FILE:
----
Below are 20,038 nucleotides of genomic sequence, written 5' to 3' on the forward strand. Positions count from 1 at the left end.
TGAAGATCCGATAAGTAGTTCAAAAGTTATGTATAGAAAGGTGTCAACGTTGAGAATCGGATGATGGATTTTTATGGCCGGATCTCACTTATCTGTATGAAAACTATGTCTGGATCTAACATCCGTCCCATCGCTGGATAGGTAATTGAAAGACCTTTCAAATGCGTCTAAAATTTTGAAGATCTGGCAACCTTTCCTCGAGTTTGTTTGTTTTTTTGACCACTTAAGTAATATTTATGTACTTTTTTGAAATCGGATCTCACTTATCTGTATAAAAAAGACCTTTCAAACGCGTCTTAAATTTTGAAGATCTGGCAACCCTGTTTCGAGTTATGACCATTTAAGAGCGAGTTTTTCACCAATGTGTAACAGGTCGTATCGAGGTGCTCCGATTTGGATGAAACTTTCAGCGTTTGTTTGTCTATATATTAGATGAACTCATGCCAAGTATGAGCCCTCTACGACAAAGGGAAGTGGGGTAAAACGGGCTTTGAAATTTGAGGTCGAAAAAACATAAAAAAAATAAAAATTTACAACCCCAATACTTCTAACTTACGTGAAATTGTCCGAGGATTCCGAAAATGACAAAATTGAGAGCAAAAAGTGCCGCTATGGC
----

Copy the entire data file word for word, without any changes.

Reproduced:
Below are 20,038 nucleotides of genomic sequence, written 5' to 3' on the forward strand. Positions count from 1 at the left end.
TGAAGATCCGATAAGTAGTTCAAAAGTTATGTATAGAAAGGTGTCAACGTTGAGAATCGGATGATGGATTTTTATGGCCGGATCTCACTTATCTGTATGAAAACTATGTCTGGATCTAACATCCGTCCCATCGCTGGATAGGTAATTGAAAGACCTTTCAAATGCGTCTAAAATTTTGAAGATCTGGCAACCTTTCCTCGAGTTTGTTTGTTTTTTTGACCACTTAAGTAATATTTATGTACTTTTTTGAAATCGGATCTCACTTATCTGTATAAAAAAGACCTTTCAAACGCGTCTTAAATTTTGAAGATCTGGCAACCCTGTTTCGAGTTATGACCATTTAAGAGCGAGTTTTTCACCAATGTGTAACAGGTCGTATCGAGGTGCTCCGATTTGGATGAAACTTTCAGCGTTTGTTTGTCTATATATTAGATGAACTCATGCCAAGTATGAGCCCTCTACGACAAAGGGAAGTGGGGTAAAACGGGCTTTGAAATTTGAGGTCGAAAAAACATAAAAAAAATAAAAATTTACAACCCCAATACTTCTAACTTACGTGAAATTGTCCGAGGATTCCGAAAATGACAAAATTGAGAGCAAAAAGTGCCGCTATGGC